Tis the season for flu shots for humans – but does your dog need a flu shot, too? The canine flu, also known as the dog flu or canine influenza, is a contagious respiratory infection. This illness was only recently discovered in 2004 when racing dogs contracted the virus from horses. Outbreaks are sporadic, and they have appeared in nearly all the states in the nation, but that doesn’t make them any less dangerous for your pet if he does develop the dog flu.
Here’s what you need to know about canine influenza so that you can keep your dog healthy:
How the dog flu is spread: Dogs do not have natural immunity to this virus and normal panting or sneezing can spread the disease, as well as contact with contaminated objects or people who have been in contact with infected dogs.
Symptoms of canine influenza: Dogs can experience symptoms like fever, cough, runny nose, lethargy, loss of appetite, and respiratory infection. If a cough lasts for more than two days and is accompanied by other symptoms, see your veterinarian immediately to find out if your dog does indeed have the flu and to get started on treatment.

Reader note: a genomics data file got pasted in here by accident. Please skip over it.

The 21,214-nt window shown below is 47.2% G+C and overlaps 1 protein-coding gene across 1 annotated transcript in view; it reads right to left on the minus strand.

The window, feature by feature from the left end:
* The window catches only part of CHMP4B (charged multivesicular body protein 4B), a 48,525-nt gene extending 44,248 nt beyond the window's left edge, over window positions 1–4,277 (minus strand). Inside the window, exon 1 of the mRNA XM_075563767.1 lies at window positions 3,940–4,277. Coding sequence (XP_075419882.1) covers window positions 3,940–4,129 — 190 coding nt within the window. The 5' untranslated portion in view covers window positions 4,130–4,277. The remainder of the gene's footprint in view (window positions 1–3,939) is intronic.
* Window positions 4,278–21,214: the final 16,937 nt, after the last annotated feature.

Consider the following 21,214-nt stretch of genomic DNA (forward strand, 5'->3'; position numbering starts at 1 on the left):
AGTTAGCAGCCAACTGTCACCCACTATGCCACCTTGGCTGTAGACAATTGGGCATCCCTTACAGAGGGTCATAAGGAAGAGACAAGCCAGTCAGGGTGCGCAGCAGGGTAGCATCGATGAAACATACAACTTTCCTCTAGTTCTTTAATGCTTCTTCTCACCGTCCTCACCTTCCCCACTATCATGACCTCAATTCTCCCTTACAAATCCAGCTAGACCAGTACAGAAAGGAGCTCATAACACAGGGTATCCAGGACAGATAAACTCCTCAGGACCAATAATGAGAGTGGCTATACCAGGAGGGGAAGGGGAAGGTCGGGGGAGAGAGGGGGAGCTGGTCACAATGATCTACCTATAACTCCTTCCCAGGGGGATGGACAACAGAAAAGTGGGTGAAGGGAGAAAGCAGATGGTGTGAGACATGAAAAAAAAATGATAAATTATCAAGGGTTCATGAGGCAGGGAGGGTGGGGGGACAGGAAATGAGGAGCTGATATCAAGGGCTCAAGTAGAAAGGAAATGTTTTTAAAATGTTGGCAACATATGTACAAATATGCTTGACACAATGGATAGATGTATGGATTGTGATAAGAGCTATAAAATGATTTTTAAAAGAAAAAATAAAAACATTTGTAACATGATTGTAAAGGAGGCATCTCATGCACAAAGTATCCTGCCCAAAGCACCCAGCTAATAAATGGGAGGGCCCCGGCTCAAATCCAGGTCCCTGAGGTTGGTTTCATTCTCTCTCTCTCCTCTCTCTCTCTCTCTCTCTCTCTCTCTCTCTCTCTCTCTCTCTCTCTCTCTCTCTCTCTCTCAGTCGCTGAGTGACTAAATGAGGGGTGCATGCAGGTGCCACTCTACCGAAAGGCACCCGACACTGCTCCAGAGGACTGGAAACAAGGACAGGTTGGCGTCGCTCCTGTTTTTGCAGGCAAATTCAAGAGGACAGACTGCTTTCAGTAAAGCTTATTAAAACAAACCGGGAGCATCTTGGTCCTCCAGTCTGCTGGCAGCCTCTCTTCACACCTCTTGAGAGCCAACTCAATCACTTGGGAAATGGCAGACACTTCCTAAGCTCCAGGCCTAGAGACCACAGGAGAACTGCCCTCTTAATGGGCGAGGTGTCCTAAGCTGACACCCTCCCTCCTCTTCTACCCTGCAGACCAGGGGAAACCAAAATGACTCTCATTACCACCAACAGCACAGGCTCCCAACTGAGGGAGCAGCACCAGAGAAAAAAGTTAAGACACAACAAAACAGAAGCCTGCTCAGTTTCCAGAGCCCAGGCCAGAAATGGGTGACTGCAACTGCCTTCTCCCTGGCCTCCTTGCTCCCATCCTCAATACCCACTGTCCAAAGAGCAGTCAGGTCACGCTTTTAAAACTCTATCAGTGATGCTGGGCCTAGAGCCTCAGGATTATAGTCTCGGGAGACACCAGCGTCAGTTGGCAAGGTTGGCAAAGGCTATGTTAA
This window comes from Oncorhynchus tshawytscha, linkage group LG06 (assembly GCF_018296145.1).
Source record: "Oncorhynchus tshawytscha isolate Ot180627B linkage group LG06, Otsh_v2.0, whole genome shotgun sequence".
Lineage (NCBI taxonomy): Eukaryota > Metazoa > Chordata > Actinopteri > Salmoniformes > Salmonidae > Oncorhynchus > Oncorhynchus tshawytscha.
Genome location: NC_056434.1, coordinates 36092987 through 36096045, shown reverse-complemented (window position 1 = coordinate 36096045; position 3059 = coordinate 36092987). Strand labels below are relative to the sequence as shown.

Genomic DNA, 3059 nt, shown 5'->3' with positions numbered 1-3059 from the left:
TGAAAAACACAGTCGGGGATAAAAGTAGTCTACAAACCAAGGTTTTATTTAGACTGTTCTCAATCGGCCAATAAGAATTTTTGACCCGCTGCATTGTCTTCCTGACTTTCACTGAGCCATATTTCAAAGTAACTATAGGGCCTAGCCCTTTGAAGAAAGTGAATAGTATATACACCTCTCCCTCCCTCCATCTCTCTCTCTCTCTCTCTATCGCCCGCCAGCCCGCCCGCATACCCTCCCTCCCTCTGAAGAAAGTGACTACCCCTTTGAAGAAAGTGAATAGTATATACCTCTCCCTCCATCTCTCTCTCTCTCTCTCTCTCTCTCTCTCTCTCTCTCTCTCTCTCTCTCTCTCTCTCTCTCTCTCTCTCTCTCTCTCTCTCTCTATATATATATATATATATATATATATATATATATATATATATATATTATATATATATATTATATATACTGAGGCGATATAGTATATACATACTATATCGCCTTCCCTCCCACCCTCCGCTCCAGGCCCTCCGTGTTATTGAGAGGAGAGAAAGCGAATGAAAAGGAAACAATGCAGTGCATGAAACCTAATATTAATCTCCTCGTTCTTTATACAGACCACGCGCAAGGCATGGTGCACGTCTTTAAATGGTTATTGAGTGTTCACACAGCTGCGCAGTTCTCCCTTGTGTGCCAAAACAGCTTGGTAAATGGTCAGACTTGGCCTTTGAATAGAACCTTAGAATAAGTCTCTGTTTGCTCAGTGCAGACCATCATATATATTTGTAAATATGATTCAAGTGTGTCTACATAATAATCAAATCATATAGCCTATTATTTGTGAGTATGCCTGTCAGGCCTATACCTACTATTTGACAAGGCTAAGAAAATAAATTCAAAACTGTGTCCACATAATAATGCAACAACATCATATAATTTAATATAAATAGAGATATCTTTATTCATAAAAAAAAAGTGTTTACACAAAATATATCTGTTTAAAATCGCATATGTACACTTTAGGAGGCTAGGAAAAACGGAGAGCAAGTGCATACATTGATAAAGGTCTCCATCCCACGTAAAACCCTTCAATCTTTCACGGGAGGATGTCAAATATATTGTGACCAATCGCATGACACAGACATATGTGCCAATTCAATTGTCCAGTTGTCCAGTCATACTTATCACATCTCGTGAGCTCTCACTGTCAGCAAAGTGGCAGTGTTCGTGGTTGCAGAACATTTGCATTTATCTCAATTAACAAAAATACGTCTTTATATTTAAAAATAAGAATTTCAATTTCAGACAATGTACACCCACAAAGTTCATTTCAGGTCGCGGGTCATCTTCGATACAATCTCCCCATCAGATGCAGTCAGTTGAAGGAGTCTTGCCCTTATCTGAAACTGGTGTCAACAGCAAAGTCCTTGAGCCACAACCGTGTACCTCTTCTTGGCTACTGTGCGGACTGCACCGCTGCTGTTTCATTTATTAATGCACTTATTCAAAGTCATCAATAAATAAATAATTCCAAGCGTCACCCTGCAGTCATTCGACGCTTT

Treatment for dog flu: In many cases, canine influenza is mild. In severe cases, the disease could develop into serious fevers or pneumonia and may require hospitalization. Treatment often includes antibiotics and fluids to promote hydration.
Preventing canine influenza: One of the biggest ways to protect your dog from the canine flu is by keeping your pet away from dogs that are infected or facilities that have experienced an outbreak of the virus. Certain vaccinations – the H3N8 immunization, in particular – can help protect your dog from certain strains of canine influenza. These are preventive shots, however, and are not a course of treatment once a dog is infected. Even vaccinated dogs should be kept away from dogs, people, or objects that have come into direct contact with the virus.
Your veterinarian will help you decide if vaccinating your dog against canine influenza is the right choice. Your dog’s lifestyle will certainly play a part in this decision-making process. If your dog is in frequent contact with other dogs – often spending time in a doggie day care or kennel – the vaccination can help prevent the virus from spreading. Seek out boarding facilities that require pets to be up to date on vaccinations before allowing them to stay there.
If you suspect that your dog may have canine influenza, or if you want more information about this vaccination for your pet, contact the Northpointe Veterinary Hospital, open 24 hours a day, 7 days a week for fast and comprehensive care.